Fighting oblivion with gusle

Musical ear of a contemporary man, even that born in Montenegro, is not accustomed to the sharp, the dramatic sound of our national instrument. Perhaps because the times are not as dramatic as they used to be? Or even because of  a variety of instruments we have today that produce more melodic and pleasant sounds?

But for every Montenegrin, gusle remain to be a sacred instrument. It’s no coincidence that its sales price is so high: Gusle is not a wall decoration, or a souvenir, and it should never become that. Nonetheless, gusle kept our history from oblivion till the appearance of those who replaced the oral tradition with a written word.

At a time when a vast majority of population was still illiterate, the only way of transferring historical events from one generation to the next was with the sounds of gusle and the light of fire. Guslars (performers, people who played gusle), these national authors, found inspiration in the true achievements of their fellow countrymen, celebrities, battles, or even the struggles of everyday life. Epic poems, performed in a specific way, with expressive tones and weak tonal variations of this one-string instrument, depended heavily on the singing capacities of the guslar. His voice should have compensated the poor support of the instrument that played a key role in creating a collective memory and national unity.

Painting “Guslar” by famous Croatian painter Vlaho Bukovac, 1879.

The largest number of songs performed on gusle originates from the time of war against the Ottomans. Guslars, who were at the same time the authors, would perform their songs surrounded by a crowd, eager for encouragement in darktimes and glorious examples they would follow. A part of the audience was at the same time in charge of quality control: survived witnesses of an event listened carefully whether the guslar deviated from the facts and vigorously objected to any such case. Guslars had more poetic freedom in interpreting events that occurred in the distant past, as there were no more live witnesses to “spoil” the song. For this reason, the historical accuracy of songs declined over time. In some cases, it is hard to say where history ends and the poetic freedom and imagination of the author starts.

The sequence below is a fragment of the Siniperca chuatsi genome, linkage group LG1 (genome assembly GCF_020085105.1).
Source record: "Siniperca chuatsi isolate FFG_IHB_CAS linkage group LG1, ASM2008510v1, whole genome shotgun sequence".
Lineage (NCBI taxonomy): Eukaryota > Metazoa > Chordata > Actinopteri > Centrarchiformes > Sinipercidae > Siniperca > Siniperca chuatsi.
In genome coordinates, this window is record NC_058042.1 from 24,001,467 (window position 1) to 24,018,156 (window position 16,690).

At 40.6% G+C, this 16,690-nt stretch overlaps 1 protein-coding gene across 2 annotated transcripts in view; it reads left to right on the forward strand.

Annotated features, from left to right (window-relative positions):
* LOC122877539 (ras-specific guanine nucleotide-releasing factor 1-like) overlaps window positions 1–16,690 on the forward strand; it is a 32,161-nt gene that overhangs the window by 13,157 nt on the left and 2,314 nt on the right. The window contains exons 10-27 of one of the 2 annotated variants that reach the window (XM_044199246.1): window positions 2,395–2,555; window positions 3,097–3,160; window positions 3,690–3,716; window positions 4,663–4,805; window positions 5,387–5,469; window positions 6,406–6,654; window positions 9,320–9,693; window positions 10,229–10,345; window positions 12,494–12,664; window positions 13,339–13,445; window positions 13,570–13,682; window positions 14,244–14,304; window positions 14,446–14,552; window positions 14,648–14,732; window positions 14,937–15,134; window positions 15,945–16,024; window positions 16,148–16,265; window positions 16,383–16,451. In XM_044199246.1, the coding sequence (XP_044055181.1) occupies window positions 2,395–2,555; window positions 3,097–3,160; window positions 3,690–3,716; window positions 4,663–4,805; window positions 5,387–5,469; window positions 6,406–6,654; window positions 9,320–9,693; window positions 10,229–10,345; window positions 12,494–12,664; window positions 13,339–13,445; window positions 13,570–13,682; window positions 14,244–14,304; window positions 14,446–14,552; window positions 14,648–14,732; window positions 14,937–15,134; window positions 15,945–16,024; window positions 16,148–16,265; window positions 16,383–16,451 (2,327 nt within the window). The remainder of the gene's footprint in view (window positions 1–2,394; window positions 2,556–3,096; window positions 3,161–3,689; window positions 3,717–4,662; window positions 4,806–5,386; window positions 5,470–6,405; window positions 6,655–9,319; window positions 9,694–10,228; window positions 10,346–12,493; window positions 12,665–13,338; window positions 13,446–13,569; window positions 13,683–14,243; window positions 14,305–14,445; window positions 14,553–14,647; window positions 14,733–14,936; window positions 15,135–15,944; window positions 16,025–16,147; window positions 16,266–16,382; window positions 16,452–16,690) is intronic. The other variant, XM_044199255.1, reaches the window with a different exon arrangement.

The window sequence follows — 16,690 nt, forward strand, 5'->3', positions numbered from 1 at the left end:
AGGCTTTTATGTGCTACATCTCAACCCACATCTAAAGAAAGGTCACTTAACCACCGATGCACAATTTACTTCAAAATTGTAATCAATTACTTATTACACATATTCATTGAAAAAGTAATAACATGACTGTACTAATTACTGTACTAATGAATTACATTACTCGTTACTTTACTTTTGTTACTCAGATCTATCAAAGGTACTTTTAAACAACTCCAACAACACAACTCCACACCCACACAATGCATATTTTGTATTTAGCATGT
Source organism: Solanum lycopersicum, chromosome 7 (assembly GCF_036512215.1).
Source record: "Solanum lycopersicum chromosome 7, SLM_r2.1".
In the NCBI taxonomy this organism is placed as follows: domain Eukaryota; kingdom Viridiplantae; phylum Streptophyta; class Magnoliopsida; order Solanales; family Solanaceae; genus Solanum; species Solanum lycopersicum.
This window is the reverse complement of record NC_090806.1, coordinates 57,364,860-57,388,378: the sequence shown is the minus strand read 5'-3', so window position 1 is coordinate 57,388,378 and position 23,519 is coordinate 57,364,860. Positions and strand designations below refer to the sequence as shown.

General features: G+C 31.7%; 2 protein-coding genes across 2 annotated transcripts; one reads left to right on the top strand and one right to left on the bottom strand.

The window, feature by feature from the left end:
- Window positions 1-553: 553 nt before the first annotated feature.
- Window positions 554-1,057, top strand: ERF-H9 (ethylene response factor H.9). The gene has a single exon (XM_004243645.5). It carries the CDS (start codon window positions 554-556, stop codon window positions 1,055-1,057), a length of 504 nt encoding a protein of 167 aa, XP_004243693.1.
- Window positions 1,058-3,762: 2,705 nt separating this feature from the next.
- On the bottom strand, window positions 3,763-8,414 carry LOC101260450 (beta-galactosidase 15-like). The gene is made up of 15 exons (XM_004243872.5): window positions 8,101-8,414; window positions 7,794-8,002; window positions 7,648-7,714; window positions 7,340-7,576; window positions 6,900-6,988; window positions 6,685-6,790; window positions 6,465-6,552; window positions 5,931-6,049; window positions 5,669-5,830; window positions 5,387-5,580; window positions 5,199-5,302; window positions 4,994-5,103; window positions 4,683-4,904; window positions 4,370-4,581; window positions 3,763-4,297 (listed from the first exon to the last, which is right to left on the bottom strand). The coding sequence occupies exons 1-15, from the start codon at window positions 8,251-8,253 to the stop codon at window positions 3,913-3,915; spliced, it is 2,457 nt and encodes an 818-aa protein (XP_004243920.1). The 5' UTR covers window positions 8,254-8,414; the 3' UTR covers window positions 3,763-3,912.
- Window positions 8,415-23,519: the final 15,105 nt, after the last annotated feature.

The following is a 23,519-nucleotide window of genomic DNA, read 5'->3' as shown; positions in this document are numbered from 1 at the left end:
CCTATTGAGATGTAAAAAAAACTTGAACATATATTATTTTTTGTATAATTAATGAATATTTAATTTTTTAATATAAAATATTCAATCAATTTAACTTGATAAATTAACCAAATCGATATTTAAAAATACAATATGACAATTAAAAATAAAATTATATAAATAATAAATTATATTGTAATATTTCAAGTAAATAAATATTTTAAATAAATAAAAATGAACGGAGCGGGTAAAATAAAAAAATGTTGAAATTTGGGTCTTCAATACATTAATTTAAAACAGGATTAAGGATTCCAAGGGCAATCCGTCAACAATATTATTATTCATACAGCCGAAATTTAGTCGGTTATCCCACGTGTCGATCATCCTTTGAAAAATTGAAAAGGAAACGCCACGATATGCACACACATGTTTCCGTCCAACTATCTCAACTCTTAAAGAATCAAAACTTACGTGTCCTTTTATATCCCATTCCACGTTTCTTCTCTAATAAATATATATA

Novak Djokovic was given gusle as a present, on occasion of consecrating a small Church of St. Michael in a village Jasenovo polje in Montenegro. This church was largely financed by Novak, since his ancestors were born in the village.

In any case, gusle is a wonderful and precious testimony of turbulent times, in which one, not so wealthy, people managed to preserve its spirit and freedom and resist the most powerful force of its time. Even today, listening to gusle performed live, accompanied by a serious tone and the posture of the guslar, leaves no one indifferent, neither locals nor the tourists.

Did you know?

There is no consensus on the origin of this instrument. It is still unknown whether the Slavs brought it here or it came with Islamic cultural wave. Arab travel writers reported that the Slavs had been using them already in the tenth century. However, gusle is not only a national instrument of Montenegro but it can be found in some other Balkan countries like Serbia, Bosnia and Herzegovina, Croatia, and even Albania.T

he instrument has a specific shape and it is made only by the hands of the most skilled masters who know wood treatment and its tonal properties. It’s mostly made of maple wood, which first needs to be dried (a process that takes about a year) to start its processing. Gusle is made of “sound box”, which is round, over which animal skin is stretched – most often goat or lamb skin; then it has the “neck” which is about 40 cm long; and it has the head with a regulator for the tension of the string which is made of about 30 horse hairs. A man playing gusle goes over the string with “gudalo” (fiddle stick), with strings made in the same or at least similar way.

The most commonly encountered motifs on the head in Montenegro are the two-headed eagle, the poet and ruler Njegoš, Mt. Lovćen, a bill goat, horse, or even a snake, as well as geometric elements. With its specific decorations, almost every gusle has its own tale to tell. Playing gusle requires a lot of skill. While playing, Guslar places the body of gusle in his lap, holding the long neck with the palm of his right hand and the fiddle stick with his other hand.

2 Replies to “Fighting oblivion with gusle”

  1. Looks and sounds like a fascinating instrument and I would like to hear one being played when next I’m in Montenegro.

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